Gary and Sarah Girotti/Jones|
¡Hola South America!
Lake of the Sky
After our adventures in Cuzco and on the Inka trail, we decided to make one more mountain stop before running to the warmth of the coast. After great debate (read, pulled name out of a hat) we head south thought the high plains of Peru to the town of Puno, on Lake Titicaca.
Lake Titicaca is billed as the highest navigable lake in the world at just under 4000m above sea level. This point is somewhat disputed by the guide books, but it is steadfast in the minds of the locals. Whatever, the lake is huge, high and beautifully ringed by snow capped mountains.
Puno, the major port city on the Peruvian side of the lake, is a very nice little town with narrow streets and friendly (hawker free) pedestrian walkways. It was a refreshing change from the ultra-touristed atmosphere of Cuzco!
One anti-recommentdation we must make is the city of Juliaca, just north of Puno. To get to Puno you must drive through or fly into Juliaca--but that is all you should do there. In all the places we have been, Juliaca is rated as the most depressing. Every thing is brown, crowded and appears to be falling down.
The Floating Islands and Taquile Island
The floating islands of Lake Titicaca are (much to our surprise) actually floating islands. Even more surprising is that the islands are the permanent home for a few hundred people of the Uros tribe. Each island is made of totora reeds, which the locals use for everything: making the islands, making their houses, firewood, and food. The reeds grow wild in the lake, and the Uros people harvest them, dry them and then lay them on top of each other several feet thick to form the foundation of the islands. They then anchor the islands to the bottem of the lake with a few wood logs taken from the shore, and voila! Instant home with no property taxes!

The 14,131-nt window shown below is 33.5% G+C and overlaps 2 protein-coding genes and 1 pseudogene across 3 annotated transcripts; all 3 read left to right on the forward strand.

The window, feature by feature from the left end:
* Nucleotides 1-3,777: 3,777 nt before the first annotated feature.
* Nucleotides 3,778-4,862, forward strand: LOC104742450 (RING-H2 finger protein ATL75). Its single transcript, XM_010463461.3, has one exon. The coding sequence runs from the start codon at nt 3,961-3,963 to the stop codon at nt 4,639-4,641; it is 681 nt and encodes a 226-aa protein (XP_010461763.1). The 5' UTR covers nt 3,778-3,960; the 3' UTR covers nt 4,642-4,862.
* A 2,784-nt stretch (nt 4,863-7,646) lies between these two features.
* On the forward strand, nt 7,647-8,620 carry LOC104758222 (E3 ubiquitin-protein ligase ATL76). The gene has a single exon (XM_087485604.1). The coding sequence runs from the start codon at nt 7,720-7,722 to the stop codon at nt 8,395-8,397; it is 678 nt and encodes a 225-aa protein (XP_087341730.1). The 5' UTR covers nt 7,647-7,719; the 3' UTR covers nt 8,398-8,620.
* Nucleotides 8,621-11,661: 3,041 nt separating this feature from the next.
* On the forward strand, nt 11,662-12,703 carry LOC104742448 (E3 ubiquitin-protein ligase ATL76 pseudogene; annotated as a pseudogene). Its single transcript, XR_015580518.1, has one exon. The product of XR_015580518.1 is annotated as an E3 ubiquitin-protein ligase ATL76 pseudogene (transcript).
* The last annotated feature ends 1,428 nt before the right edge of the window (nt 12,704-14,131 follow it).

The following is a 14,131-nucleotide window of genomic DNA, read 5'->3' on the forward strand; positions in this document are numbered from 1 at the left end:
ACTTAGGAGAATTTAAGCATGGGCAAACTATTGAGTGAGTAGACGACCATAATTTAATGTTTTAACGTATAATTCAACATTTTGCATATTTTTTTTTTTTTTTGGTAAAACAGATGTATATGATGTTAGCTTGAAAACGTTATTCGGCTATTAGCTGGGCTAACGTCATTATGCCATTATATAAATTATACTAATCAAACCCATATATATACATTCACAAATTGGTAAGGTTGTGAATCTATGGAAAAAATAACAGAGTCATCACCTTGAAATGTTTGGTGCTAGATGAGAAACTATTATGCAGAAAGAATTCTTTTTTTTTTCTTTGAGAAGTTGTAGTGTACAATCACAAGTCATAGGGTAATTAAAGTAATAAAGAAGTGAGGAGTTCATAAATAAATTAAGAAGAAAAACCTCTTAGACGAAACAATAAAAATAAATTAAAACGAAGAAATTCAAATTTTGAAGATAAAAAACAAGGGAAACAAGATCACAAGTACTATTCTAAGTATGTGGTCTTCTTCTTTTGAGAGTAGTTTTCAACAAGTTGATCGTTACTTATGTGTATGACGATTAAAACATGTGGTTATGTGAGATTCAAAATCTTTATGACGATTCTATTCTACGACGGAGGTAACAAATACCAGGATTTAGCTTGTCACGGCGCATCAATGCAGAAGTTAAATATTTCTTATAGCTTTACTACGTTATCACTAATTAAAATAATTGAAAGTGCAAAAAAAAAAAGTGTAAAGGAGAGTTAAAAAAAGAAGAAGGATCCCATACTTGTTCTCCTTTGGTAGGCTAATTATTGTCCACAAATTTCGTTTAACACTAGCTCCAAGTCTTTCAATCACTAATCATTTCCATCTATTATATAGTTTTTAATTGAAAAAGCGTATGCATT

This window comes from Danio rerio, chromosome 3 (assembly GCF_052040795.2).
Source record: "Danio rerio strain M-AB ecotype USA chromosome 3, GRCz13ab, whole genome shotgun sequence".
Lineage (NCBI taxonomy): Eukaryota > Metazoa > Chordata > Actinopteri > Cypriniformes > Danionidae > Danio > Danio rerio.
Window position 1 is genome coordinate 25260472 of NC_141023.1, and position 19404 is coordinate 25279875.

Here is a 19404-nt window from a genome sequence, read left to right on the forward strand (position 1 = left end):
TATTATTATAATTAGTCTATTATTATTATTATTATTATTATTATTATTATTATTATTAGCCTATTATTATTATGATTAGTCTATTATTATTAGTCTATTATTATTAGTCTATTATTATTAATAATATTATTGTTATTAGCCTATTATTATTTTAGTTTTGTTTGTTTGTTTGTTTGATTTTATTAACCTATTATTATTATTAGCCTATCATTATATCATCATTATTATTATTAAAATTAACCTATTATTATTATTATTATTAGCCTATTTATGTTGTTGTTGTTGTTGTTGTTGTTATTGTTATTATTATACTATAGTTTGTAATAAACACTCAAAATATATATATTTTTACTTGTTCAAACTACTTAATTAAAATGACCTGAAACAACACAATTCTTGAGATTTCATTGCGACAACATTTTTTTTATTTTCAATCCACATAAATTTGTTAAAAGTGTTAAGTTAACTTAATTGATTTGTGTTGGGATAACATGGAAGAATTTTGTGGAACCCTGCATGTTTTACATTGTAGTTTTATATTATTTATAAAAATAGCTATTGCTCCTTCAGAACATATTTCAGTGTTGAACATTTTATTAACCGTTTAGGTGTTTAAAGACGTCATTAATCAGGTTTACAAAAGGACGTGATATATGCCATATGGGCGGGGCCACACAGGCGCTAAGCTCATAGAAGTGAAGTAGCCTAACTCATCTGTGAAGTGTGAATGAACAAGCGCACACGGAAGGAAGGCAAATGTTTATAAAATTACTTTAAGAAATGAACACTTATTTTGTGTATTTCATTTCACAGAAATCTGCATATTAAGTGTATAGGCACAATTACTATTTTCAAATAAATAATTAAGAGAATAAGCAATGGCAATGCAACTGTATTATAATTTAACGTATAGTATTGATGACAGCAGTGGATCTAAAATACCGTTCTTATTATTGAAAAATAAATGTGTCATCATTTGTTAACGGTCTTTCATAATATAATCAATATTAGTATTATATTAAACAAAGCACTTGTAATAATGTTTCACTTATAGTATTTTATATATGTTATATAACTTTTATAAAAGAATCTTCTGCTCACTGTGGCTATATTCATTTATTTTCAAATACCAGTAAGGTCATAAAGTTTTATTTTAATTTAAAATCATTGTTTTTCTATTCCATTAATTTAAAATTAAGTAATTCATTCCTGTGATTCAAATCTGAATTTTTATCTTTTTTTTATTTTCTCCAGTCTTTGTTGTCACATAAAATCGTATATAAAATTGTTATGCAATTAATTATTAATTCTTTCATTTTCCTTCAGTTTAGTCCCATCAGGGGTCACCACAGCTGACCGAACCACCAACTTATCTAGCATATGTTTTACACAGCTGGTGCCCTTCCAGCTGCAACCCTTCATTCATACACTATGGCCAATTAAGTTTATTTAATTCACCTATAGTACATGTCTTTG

As you step onto the islands, you get the sensation of being in the kids play area at McDonalds. The floor bounces up and down as you walk, and if you fall you land on a soft mat of reeds. That is no Ronald, but there are brightly clothed Uros people selling things. No McMuffins, but really cool trinkets and wall hangings. Afer touring the whole island in about 30 seconds (all 40X40 meters), we boarded a traditional reed boat (see? They use the reeds for everything!) for a tour to the other floating islands.
The trip was consistent with the playland analogy as well. The bow of the reed boats are cartoon-like heads of animals and dragons. The boat moves slowly along the calm lake waters, just like it was on the rails of a ride. Without knowing it, the Uros had built a mini Disney World in South America.